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Snoop Dogg

Then & Now

2009 Malice N Wonderland

Rapper Snoop Dogg's newest album, Malice N Wonderland, arrives in stores today, December 8th. Check out two new videos from the album, "I Wanna Rock" and "Gangsta Luv."


2008 Ego Trippin'

In late 2007, Snoop recruited two hip-hop veterans--new jack swing legend Teddy Riley and West Coast hero DJ Quik--and formed the production team QDT Muzic. The team oversaw Snoop's 2008 album, Ego Trippin', which included the single "Sensual Seduction."


2006 Tha Blue Carpet Treatment

In 2006, Snoop Dogg released Tha Blue Carpet Treatment featuring Cypress Hill's B Real on the track "Vato." The album credits Jamie Foxx, Timbaland and Stevie Wonder as producers.


2004 R&G (Rhythm & Gangsta)

In 2004, a leak of R&G (Rhythm & Gangsta) led to Geffen pushing the release date forward a week. The album includes the Snoop-defining hit, "Drop It Like It's Hot," featuring Pharrell Williams.


2002 Paid tha Cost to Be da Bo$$

Late in 2002, Snoop released his first album for Capitol, Paid tha Cost to Be da Bo$$ which credits production by the Neptunes and includes the hit "Beautiful."


2000 Tha Last Meal

Snoop began to revamp his public image, moving away from his gangsta rap roots of the '90s toward a calmer lyrical aesthetic on 2000's Tha Last Meal. The album showed a distinct change in the rapper's style that continued for the entire decade.


1999 No Limit Top Dogg

No Limit Top Dogg appeared in 1999 packed between three other releases within the span of two years for record label No Limit--Da Game Is to Be Sold, Not Told, Dead Man Walkin' and Tha Last Meal. The heavy release schedule resulted in varying musical quality from album to album, but by the turn of the century, Snoop had become such a cultural phenomenon that his albums almost became secondary to the personality behind them.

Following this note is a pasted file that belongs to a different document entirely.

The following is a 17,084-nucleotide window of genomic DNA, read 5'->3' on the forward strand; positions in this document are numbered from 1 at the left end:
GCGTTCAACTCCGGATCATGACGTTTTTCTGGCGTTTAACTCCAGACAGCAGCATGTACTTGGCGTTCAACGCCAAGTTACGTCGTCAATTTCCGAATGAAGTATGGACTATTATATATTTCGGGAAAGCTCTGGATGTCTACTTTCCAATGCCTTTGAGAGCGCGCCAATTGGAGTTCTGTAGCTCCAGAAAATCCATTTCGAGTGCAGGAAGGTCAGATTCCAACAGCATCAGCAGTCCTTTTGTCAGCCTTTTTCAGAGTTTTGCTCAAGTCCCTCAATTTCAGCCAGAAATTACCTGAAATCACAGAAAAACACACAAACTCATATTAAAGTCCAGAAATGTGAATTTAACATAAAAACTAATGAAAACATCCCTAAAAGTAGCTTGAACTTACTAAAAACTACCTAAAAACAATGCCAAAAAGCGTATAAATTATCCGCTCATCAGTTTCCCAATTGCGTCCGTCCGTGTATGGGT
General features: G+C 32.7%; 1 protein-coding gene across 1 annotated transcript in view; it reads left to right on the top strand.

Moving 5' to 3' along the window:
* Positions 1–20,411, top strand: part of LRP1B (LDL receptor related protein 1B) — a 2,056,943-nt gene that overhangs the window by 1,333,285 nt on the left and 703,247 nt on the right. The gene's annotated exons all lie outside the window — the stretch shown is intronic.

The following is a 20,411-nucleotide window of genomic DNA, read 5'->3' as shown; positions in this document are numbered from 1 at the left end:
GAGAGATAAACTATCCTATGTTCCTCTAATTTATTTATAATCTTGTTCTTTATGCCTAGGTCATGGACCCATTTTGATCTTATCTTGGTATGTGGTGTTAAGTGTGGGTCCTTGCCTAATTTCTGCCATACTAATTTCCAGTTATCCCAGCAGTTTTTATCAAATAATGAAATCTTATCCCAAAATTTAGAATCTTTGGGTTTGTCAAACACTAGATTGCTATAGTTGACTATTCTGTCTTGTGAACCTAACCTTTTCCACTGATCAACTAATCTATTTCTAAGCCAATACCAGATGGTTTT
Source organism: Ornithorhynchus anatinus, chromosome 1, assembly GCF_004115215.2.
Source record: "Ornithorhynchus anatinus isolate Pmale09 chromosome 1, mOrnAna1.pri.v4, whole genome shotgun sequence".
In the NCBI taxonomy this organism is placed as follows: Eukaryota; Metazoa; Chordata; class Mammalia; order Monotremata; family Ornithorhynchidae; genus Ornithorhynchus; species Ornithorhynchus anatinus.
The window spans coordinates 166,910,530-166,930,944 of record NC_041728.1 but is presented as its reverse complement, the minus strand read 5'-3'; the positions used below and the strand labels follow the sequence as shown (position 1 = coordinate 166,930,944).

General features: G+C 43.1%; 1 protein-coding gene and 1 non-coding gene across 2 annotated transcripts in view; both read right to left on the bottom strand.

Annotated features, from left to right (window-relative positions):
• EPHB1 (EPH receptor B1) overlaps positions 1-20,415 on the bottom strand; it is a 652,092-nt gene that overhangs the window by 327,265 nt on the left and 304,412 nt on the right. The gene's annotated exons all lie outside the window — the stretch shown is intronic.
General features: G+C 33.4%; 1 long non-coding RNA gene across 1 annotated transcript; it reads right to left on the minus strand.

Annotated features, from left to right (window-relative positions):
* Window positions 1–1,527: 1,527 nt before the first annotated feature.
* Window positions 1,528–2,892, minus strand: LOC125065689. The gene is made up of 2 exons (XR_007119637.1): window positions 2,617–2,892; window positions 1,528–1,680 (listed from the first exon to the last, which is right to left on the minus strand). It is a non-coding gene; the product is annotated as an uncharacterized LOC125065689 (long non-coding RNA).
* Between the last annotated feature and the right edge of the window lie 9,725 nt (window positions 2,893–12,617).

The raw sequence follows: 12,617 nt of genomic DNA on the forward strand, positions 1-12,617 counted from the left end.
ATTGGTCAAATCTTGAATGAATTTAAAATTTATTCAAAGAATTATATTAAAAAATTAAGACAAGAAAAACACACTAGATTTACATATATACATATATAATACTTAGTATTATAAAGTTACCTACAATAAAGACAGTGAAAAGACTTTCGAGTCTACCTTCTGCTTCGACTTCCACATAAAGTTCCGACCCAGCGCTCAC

1996 The Doggfather

In February of 1996, Snoop began working on his second album, The Doggfather--released just weeks after 2pac's death in November of that year. The rapper's death marked a decline in popularity of gangsta rap, but Snoop's album still sold almost two million copies.


1993 Doggystyle

Snoop Dogg's formal debut, Doggystyle, released on Death Row Records in November of 1993, and entered the charts at number one. The Top Ten singles "What's My Name?" and "Gin & Juice" kept the album at the top of the charts during early 1994, as did his arrest in connection to a drive-by shooting (the charges were dropped in 1996) and his controversial lyrics. Doggystyle went quadruple platinum that year and has sold more than five million copies to date.


1992 The Chronic

When N.W.A. rapper Dr. Dre decided to make his first attempt at a solo career with the theme song for the film Deep Cover, he had Snoop rap with him. "Deep Cover" started a buzz about Snoop that escalated when Dre released his own debut album, The Chronic, on Death Row Records late in 1992. Snoop rapped on The Chronic as much as Dre, and his drawled vocals were as important to the record's success as its P-Funk bass grooves. The singles "Nuthin' But a 'G' Thang" and "Dre Day" prominently featured Snoop and became Top Ten pop crossover hits in the spring of 1993, setting the stage for Snoop's debut album, Doggystyle.


1972 Beginnings

Nicknamed Snoop by his mother because of his resemblance to the cartoon character, Calvin Broadus (born October 20, 1972) was raised in Long Beach, CA, where he frequently ran into trouble with the law. Not long after his high-school graduation, he was arrested for possession of cocaine, beginning a period of three years where he was often imprisoned. He found escape from a life of crime through music. Snoop began recording homemade tapes with his friend Warren G, who happened to be the stepbrother of Dr. Dre. Warren G gave a tape to Dre, who was considerably impressed with Snoop's style and began collaborating with the rapper.

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